“The new national protocol for the creation of company plans aimed at activation of extraordinary SARS-COV-2/ Covid-19 vaccination points in workplaces proposes new challenges but also new responsibilities for employers that take part in the project”.

The attorney Vittorio De Luca, managing partner of Studio Legale De Luca & Partners specialised in Labour Law and Gdpr (General Data Protection Regulation), recalls that “vaccines are firstly healthcare treatments for which, as stated in the Constitution, only the government can require mandatory administration”.

Moreover, the protocol of 6 April 2021 allows employers to provide their assent to implementing company plans in their facilities to set up extraordinary Covid-19 vaccination points for workers who have requested them voluntarily and of their own free will.  “Employers, who decide to participate in the initiative – explained the attorney -, have the opportunity to actively contribute to the national vaccine campaign through active involvement of their own resources and production site but they are required to ensure adequate guarantees to protection the personal data of the workers involved in the campaign, ensuring the security and confidentiality of the processed information and preventing any type of discrimination”.

In terms of the employer’s liability, the position held by the “company doctor” is significant. The doctor needs to be involved in the preliminary phase, providing the workers with adequate information on the advantages and risks connected with the vaccine and the specific type of vaccine administered, including setting up a preventive triage related to their health conditions and making sure to obtain an “informed consent” from them. And in the next phase: administration of the vaccine which, once performed, must be registered through the channels and instruments made available by the Regional Healthcare Services (Ssr).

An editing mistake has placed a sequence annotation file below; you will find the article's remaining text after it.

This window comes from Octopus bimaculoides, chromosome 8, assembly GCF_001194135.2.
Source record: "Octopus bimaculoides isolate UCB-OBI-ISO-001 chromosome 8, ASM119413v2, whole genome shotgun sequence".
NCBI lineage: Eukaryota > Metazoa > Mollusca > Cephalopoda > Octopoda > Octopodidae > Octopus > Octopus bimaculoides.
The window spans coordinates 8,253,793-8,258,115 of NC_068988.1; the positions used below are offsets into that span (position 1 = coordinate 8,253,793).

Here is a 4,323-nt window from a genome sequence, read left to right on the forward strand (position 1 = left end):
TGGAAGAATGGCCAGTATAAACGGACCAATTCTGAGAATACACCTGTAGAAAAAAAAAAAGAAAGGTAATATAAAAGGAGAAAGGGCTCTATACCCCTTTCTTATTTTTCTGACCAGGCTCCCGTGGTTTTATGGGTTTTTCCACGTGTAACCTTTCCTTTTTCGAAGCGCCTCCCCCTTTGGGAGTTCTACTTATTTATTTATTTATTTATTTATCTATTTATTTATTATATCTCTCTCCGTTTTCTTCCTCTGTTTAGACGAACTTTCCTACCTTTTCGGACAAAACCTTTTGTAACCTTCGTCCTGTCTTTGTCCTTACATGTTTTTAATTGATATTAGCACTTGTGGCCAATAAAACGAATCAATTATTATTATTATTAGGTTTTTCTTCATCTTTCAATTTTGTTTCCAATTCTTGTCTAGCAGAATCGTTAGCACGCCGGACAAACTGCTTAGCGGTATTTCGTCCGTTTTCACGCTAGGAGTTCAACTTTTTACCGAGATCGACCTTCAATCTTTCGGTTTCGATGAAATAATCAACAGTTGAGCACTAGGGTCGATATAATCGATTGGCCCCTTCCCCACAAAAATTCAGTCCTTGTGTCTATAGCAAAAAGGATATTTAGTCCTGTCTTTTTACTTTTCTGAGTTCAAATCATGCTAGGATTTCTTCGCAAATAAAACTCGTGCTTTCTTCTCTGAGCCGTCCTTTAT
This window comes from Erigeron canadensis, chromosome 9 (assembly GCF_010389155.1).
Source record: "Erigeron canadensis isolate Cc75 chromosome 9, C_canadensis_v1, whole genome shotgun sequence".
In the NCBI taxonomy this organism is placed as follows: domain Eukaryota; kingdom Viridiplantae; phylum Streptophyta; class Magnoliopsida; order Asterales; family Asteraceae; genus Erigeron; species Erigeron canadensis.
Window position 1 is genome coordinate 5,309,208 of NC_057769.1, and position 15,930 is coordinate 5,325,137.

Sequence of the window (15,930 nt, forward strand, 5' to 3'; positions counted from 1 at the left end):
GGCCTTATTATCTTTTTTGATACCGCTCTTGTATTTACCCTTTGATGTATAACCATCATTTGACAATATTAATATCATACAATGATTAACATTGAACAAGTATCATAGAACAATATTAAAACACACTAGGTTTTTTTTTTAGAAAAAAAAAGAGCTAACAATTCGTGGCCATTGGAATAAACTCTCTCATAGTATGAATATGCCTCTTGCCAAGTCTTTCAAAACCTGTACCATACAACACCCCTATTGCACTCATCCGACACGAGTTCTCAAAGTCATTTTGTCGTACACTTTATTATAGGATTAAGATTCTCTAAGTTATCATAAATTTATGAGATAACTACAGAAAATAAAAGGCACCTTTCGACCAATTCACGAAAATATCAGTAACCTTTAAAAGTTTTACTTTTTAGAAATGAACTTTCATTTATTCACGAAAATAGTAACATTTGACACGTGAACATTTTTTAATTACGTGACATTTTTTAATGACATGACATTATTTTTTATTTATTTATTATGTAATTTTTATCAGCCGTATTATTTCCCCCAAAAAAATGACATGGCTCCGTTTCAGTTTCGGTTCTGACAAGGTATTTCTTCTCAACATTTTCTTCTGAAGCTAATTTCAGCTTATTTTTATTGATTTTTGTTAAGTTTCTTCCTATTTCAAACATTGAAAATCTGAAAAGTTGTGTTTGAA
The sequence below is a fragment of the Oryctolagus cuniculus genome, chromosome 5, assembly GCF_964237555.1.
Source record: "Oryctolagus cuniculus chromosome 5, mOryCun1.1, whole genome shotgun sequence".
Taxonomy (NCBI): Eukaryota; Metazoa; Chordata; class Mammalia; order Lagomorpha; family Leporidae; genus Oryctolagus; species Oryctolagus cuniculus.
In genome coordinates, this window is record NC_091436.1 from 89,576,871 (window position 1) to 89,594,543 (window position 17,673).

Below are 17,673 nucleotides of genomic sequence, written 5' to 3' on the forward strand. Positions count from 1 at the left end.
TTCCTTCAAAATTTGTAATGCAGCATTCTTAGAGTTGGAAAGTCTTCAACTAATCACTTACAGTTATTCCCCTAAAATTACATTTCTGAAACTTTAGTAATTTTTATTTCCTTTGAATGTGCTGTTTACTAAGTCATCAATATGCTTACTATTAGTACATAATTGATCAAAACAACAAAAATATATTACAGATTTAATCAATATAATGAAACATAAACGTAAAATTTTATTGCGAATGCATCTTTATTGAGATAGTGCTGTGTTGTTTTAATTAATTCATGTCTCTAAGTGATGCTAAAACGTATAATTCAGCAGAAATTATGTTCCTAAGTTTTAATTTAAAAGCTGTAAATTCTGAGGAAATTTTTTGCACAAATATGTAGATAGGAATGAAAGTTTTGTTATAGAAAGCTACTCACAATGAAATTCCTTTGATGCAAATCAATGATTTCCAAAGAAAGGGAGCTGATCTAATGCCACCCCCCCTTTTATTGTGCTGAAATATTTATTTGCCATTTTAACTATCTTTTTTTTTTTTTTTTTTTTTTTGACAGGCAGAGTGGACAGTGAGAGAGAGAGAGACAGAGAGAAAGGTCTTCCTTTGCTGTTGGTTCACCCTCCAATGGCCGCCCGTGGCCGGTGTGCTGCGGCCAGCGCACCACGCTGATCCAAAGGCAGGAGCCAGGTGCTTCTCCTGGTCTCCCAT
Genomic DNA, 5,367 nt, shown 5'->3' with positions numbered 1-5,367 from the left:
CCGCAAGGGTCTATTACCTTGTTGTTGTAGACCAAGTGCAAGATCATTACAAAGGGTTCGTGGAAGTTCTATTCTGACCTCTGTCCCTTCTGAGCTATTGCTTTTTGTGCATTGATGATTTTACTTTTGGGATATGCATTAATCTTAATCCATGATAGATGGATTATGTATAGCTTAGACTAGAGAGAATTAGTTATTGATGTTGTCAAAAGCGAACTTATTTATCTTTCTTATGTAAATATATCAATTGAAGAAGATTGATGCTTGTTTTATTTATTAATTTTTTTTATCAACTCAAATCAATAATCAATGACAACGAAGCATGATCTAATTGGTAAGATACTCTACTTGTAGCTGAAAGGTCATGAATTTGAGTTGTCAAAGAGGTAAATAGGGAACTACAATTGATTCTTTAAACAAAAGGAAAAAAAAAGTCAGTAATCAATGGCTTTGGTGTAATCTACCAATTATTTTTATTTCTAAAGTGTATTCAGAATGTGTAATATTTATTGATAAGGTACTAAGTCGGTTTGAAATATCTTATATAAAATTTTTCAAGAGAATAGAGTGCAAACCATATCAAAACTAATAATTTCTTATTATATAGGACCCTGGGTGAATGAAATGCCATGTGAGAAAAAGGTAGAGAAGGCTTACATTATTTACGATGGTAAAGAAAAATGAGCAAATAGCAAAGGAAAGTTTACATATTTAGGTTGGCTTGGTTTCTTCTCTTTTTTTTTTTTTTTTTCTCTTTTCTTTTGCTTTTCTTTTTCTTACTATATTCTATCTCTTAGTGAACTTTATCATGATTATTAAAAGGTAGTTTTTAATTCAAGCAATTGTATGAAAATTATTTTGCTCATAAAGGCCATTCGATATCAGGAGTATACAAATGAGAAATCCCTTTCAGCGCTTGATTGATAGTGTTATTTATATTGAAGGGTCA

“In light of this, it seems necessary, and appropriate, to examine the Data Protection Authority’s position on the topic,” De Luca added referring to the date of 17 February 2021 when the Authority published some FAQ on its website relating precisely to processing data regarding the Covid-19 vaccination in the workplace context. “The explanations from the Authority reiterate that the employer is not one of the subjects authorised to ask employees to provide information on their vaccine status or a copy of documents proving employees have been vaccinated,” De Luca explained that “the only subject authorised to know and process, confidentially, the healthcare data of workers is the company doctor”.

The attorney then underlined that “the employer may not even ask the company doctor to divulge the list employees’ names who participated in the vaccine campaign in progress. This cannot happen in the case where the subject participates in the campaign organised by the National Healthcare System, or in the case where the subject takes part in any extraordinary plan organised by the employer pursuant to the vaccine protocol signed last 6 April”. De Luca observed that “in compliance with the current legislation on occupational health and safety, the employer may only obtain a “fit to work” opinion for specific jobs and any instructions and/or limitations reported in it as defined by the company doctor”.

The attorney concluded: “The provisions of the new protocol signed by the Ministry of Labour and Social Policies and the Ministry of Health, in agreement with the social partners, proposes new challenges but, at the same time, new responsibilities for employers that manifest their willingness to implement the company plans contained therein, whose implementation, in any case, remains closely connected to evaluation of factors such as plan costs, which the employer must bear, as well as the availability of vaccines”.

Source Affari & Finanza – La Repubblica.